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The Great Noodle Quest

Spurred by the ongoing ramen craze, noodles of all nationalities are hotter than a steaming bowl of tonkotsu. But how do you separate the meritorious from the mediocre? You slurp—a lot. Asian food connoisseur Jonathan Kauffman hunts down The Bay Area's 21 Top Bowls. 

We set off in search of the Bay Area's best noodles. Here's what we found.

In the steamy kitchen of Mandalay.

Mandalay's crunchy and bright Burmese kaw soi dok.

Sharing is easy!

Ongpin in South San Francisco makes a mean pancit mikibihon.

Chef Alex Ong of Betelnut greets customers.

Ong makes Malaysian curry laksa, hailing from his home state of Sarawak.

A customer dips into a coconuty bowl of Ong's Malaysian curry laksa. 

Zen Yai Thai in the Tenderloin. 

A special worth all 250 pennies. 

Spicing up the boat noodles at Zen Yai Thai.

At Orenchi Ramen in Santa Clara, noodles are ready to go.

Lots of happy customers!

Chef Maruyama of Orenchi Ramen delivers a meal.

 

 

At Orenchi Ramen, the tonkotsu is rich but balanced.

Oakland's Pho Ao Sen makes a statement with its southern-style pho.

Herbs and bean sprouts are key at Pho Ao Sen.

Ramen Shop's vegetarian ramen.

Vietnamese

Bun Rieu
Soup Junkie (Financial District) Go to Hanoi, and you’ll probably find yourself crouched on a tiny stool, face-deep in a bowl of this crab-noodle soup. As good as it is in Vietnam, though, it won't have the elegance of the version that Hung Lam sells from his FiDi storefront: a peach-tinted dungeness crab broth, simmered for hours, its pellucid depths buoying with thin rice noodles and topped by a raft of curly green-onion slivers. The highlight is the little cloudlike crab-and-egg omelets that drift over the surface, almost too delicate to pick up with your chopsticks. 388 Market St. (Near Front St.), 415-291-0686.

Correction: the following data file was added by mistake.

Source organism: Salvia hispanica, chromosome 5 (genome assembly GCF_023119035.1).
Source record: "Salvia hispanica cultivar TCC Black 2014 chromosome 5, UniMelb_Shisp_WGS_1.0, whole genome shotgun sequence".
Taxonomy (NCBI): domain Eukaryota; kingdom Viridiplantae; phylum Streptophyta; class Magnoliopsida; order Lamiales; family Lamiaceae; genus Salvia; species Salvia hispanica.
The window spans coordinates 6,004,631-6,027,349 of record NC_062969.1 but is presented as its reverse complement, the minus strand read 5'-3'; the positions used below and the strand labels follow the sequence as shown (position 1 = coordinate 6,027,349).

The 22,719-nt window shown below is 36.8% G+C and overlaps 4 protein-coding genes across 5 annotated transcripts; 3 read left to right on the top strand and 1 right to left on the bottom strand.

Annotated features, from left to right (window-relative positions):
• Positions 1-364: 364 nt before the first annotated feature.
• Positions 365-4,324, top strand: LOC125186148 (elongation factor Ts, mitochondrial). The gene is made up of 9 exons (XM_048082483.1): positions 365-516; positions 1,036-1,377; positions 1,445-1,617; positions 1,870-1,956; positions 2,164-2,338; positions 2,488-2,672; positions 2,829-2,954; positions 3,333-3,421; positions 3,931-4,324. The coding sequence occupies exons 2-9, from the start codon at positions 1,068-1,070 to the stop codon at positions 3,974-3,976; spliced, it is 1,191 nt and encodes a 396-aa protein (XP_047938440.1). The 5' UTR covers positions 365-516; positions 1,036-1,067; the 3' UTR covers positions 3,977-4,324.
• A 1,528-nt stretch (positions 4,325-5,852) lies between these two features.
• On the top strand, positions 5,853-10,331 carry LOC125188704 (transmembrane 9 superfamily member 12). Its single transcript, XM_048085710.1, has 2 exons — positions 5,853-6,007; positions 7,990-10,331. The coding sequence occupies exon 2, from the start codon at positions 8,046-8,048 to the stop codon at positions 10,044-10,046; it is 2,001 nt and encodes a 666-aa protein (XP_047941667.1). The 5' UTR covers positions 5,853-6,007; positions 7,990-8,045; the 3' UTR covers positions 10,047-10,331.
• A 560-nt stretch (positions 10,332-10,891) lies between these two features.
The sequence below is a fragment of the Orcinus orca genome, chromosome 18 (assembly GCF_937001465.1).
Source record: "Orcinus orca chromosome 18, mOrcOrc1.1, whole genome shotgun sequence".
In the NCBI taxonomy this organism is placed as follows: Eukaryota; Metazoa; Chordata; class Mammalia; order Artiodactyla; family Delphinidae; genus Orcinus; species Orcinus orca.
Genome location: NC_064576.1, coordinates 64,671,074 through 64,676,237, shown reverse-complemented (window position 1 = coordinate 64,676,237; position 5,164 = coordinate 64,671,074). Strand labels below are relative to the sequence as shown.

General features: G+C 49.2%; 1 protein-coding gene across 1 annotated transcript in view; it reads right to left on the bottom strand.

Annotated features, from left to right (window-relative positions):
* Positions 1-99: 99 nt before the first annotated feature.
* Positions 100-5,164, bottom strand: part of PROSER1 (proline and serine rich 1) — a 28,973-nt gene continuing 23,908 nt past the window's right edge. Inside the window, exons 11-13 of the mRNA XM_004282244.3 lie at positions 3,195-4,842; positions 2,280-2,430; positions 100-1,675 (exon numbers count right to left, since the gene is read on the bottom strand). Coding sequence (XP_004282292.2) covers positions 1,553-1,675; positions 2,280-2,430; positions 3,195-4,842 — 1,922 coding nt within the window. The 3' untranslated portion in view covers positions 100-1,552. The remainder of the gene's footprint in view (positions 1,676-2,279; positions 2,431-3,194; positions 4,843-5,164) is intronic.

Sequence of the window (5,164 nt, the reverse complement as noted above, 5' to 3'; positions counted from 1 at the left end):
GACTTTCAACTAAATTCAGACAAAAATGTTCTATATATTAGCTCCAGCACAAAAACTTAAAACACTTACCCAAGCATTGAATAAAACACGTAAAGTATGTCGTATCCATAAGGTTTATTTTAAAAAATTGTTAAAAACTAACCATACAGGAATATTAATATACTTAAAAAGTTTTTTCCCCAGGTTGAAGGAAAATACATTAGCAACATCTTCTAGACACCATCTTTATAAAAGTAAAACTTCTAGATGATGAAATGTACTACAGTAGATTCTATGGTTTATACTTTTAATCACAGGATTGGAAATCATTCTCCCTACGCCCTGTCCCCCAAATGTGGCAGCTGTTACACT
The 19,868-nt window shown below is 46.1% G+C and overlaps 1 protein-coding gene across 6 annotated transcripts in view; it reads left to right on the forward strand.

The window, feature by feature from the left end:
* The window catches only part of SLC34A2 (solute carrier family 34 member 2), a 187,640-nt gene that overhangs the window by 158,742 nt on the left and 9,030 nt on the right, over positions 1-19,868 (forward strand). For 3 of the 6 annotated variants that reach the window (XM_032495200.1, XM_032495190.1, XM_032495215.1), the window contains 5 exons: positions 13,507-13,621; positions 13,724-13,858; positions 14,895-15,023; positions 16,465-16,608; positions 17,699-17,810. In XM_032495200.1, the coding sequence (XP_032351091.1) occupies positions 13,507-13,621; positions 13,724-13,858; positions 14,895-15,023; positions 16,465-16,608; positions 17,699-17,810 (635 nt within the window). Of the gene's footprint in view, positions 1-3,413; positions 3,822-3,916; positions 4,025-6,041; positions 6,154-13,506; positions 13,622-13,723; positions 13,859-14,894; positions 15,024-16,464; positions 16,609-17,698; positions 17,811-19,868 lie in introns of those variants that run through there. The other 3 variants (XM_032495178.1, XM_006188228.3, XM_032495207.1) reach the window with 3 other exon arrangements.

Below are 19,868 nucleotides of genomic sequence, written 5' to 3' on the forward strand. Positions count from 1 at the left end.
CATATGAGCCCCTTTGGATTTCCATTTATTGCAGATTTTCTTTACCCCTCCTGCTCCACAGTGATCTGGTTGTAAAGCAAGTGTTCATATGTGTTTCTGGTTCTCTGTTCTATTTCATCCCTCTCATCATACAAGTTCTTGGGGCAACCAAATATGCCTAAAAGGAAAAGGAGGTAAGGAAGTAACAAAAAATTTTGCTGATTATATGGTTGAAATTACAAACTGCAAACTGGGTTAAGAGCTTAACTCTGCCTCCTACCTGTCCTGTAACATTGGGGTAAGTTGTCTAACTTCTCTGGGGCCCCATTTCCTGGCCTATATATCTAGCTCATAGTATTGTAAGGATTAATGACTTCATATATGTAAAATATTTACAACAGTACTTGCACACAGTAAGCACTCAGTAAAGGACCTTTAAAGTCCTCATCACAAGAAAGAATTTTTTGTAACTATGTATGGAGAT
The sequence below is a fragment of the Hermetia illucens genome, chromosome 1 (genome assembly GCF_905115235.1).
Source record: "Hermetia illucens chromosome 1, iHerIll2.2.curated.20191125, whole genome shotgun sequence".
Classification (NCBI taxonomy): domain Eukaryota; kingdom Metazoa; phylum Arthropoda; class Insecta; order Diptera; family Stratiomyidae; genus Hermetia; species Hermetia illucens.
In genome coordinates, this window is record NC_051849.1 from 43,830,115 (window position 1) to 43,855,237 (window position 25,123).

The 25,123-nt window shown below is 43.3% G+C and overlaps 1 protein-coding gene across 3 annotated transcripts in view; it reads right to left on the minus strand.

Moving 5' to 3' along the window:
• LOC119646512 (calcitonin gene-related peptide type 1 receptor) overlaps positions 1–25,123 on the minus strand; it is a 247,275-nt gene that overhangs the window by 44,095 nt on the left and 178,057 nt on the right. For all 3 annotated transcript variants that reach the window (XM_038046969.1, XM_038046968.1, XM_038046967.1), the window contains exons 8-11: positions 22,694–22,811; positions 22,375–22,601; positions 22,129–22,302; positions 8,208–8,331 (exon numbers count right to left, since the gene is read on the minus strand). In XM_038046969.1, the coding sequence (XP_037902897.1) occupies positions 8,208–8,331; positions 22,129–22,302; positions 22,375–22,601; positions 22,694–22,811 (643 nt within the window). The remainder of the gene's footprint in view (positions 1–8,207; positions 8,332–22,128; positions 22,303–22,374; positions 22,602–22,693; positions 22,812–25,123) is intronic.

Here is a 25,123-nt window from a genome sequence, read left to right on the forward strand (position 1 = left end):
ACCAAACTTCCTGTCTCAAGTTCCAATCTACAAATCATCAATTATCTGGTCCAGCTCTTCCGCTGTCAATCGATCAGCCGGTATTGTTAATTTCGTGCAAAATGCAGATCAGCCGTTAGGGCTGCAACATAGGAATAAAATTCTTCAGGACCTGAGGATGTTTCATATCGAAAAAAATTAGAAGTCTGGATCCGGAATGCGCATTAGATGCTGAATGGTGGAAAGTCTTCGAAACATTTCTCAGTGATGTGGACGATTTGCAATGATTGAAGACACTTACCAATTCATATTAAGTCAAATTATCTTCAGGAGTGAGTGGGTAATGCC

Chicken Pho
Turtle Tower (Tenderloin) Over the past 13 years, Steven Nghai Pham has grown his family’s Larkin Street restaurant into a mini-empire with three locations—but it’s always good to start here, at the original. I’m partial to Pham’s chicken pho for its evocative simplicity. Chopped cilantro and scallions skim the surface of the mildly flavored, transparently golden broth, which is filled with slices of poached free-range chicken tangled in slippery-soft wide rice noodles. It’s a wonderful antidote to whatever ails you—during flu season, the restaurant becomes a virtual infirmary of sniffling diners seeking solace. 631 Larkin St. (Near Eddy St.), 415-409-3333.

Southern-Style Beef Pho
Pho Ao Sen (Oakland) San Francisco has the lock on Northern Vietnamese pho—beefy and straightforward, the kind of rice-noodle soup you want to eat on a cold, rainy morning. But the more aromatic southern-style pho is best eaten in Oakland or San Jose. The pho dac biet bo vien (house special pho with meatballs) served at Pho Ao Sen has been my favorite for a decade, and it remains so even at the restaurant’s new upscale location. The scent of fresh thai basil and garlic hovers over the clear beef broth, seasoned with star anise and swimming with wonderfully dense beef, meltingly soft and transparent tendon, and long-braised brisket and flank meat. It may be the best in the region. 1139 E. 12th St. (Near 12th Ave.), 510-835-5588. 

 

Read More: The Noodle Virtuoso

Read  More: Ramen Think Tank

Originally published in the February 2013 issue of San Francisco Magazine

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